The LDN is a blended finance fund that allows a unique parternship between public private and philhatropic actors with the main objectives to:
- Restore degraded lands in developing countries;
- Promote sustainable farming and forestry methods in conjunction with local communities and small producers.
- encourage the mobilization of private investors in this sector with strong environmental and social impacts
By leveraging long-term private financing on top of public aid to development, the LDN Fund invests in financially viable private projects on land rehabilitation and sustainable land management worldwide, including sustainable agriculture, sustainable livestock management, agro-forestry and sustainable forestry. Eligible projects generate environmental and socio-economic benefits as well as financial returns.
The LDN Fund was the first-of-its-kind investment vehicle leveraging public money to raise private capital for sustainable land projects.
Anchor investors – the European Investment Bank and the French Development Agency AFD – are joined by institutional investors including the first north-American private investor Fondaction, the Fondation de France foundation and insurance companies BNP Paribas Cardif and Garance. The initiative is also backed by de-risking partners that include the Government of Luxembourg, IDB Invest and the Global Environment Facility. This helps make private investment less risky and thus attract more private capital for projects with positive impacts on the environment, climate, biodiversity and sustainable agriculture.
In April 2021, USD 208 millions have been raised out of a target of USD 300 million.
The projects already funded by the LDN fund as of April 2021 have protected 120 thousand hectares (the size of South Korea) and avoided 20 million tons of CO2 emissions.
The fund and the technical assistance facility support projects in Latin America, Africa and Asia such as
- development of agroforestry systems in Peru in partnership with cooperatives of small coffee producers to restore degraded land;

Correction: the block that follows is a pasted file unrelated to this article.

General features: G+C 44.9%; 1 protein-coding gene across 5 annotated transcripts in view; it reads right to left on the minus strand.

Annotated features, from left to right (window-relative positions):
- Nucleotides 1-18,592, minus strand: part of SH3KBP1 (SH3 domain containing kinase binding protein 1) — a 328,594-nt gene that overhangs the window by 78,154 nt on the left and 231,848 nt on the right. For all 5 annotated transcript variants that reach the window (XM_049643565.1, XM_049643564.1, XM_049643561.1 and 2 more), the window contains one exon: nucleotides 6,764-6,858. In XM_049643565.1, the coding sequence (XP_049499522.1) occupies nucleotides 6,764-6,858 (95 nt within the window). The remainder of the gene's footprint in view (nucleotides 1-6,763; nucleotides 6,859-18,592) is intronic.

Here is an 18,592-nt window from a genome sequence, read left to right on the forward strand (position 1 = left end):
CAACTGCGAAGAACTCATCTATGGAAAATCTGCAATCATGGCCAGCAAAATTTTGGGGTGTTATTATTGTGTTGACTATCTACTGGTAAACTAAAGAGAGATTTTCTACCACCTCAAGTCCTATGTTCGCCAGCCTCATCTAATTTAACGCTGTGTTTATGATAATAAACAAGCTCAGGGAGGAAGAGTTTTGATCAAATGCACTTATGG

- land restoration through sustainable hazelnut orchards in Bhutan, supporting 15,000 farmers on 10,000 hectares
- micro-forestry in Kenya using digital technologies to coordinate more than 20,000 producers and develop a sustainable timber industry in East Africa
- FSC-certified plantations in Ghana and Sierra Leone: creating over 2,500 jobs and sequestering 5 million tons of CO2
In addition to restoring degraded lands, the Fund generates revenues from sustainable use of natural resources, creating green job opportunities for local communities, increasing food and water security and sequestering CO2.
The LDN fund was initiated by the Global Mechanism under the United Nations Convention to Combat Desertification with support from the Governments of France, Luxembourg, Norway, and the Rockefeller Foundation and involvement of an advisory group that brought together representatives from public financial institutions, international NGOs and academia. A private sector investment management firm Mirova, an affiliate of Natixis Investment Managers dedicated to responsible investing, was selected competitively to manage the LDN Fund.
The LDN Fund provides evidence of its achieved impacts through a rigorous monitoring and evaluation framework overlooked by public sector and private sector criteria. The LDN Fund investments follows an Environmental and Social Management System (ESMS) meeting international best practices. The LDN Fund complies with robust environmental, social and sustainability standards, along with responsible investment criteria. The ESMS approach was developed with the support of an independent internationally-acknowledged expert and benefited from public consultations that included CSOs. In addition to the IFC Performance Standards, the LDN Fund follows the Voluntary Guidelines on the responsible Governance of Tenure (VGGT) developed through inter-governmental negotiations within the Food and Agricultural Organization. The ESMS also includes a complaint and compliance mechanism to ensure that project-affected populations have formal ways to voice their concerns, identify and correct the causes for grievance.